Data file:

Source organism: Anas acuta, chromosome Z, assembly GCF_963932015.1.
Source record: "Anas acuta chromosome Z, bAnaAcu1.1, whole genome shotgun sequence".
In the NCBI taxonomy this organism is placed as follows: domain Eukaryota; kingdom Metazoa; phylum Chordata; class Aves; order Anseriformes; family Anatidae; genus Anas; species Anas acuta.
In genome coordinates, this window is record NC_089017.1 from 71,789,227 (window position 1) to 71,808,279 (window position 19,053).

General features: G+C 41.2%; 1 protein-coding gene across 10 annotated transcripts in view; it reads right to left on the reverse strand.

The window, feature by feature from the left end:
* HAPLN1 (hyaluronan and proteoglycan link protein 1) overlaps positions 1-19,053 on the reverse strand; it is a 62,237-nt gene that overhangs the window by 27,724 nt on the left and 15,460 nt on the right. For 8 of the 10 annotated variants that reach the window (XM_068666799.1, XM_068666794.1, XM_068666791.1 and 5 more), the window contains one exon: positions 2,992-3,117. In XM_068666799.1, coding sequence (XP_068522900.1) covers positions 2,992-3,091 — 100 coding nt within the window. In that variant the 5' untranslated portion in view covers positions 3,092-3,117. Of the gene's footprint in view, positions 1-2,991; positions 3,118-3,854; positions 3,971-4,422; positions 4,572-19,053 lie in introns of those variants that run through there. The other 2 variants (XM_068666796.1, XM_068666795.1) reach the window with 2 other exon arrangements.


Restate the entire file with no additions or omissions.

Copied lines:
Source organism: Anas acuta, chromosome Z, assembly GCF_963932015.1.
Source record: "Anas acuta chromosome Z, bAnaAcu1.1, whole genome shotgun sequence".
In the NCBI taxonomy this organism is placed as follows: domain Eukaryota; kingdom Metazoa; phylum Chordata; class Aves; order Anseriformes; family Anatidae; genus Anas; species Anas acuta.
In genome coordinates, this window is record NC_089017.1 from 71,789,227 (window position 1) to 71,808,279 (window position 19,053).

General features: G+C 41.2%; 1 protein-coding gene across 10 annotated transcripts in view; it reads right to left on the reverse strand.

The window, feature by feature from the left end:
* HAPLN1 (hyaluronan and proteoglycan link protein 1) overlaps positions 1-19,053 on the reverse strand; it is a 62,237-nt gene that overhangs the window by 27,724 nt on the left and 15,460 nt on the right. For 8 of the 10 annotated variants that reach the window (XM_068666799.1, XM_068666794.1, XM_068666791.1 and 5 more), the window contains one exon: positions 2,992-3,117. In XM_068666799.1, coding sequence (XP_068522900.1) covers positions 2,992-3,091 — 100 coding nt within the window. In that variant the 5' untranslated portion in view covers positions 3,092-3,117. Of the gene's footprint in view, positions 1-2,991; positions 3,118-3,854; positions 3,971-4,422; positions 4,572-19,053 lie in introns of those variants that run through there. The other 2 variants (XM_068666796.1, XM_068666795.1) reach the window with 2 other exon arrangements.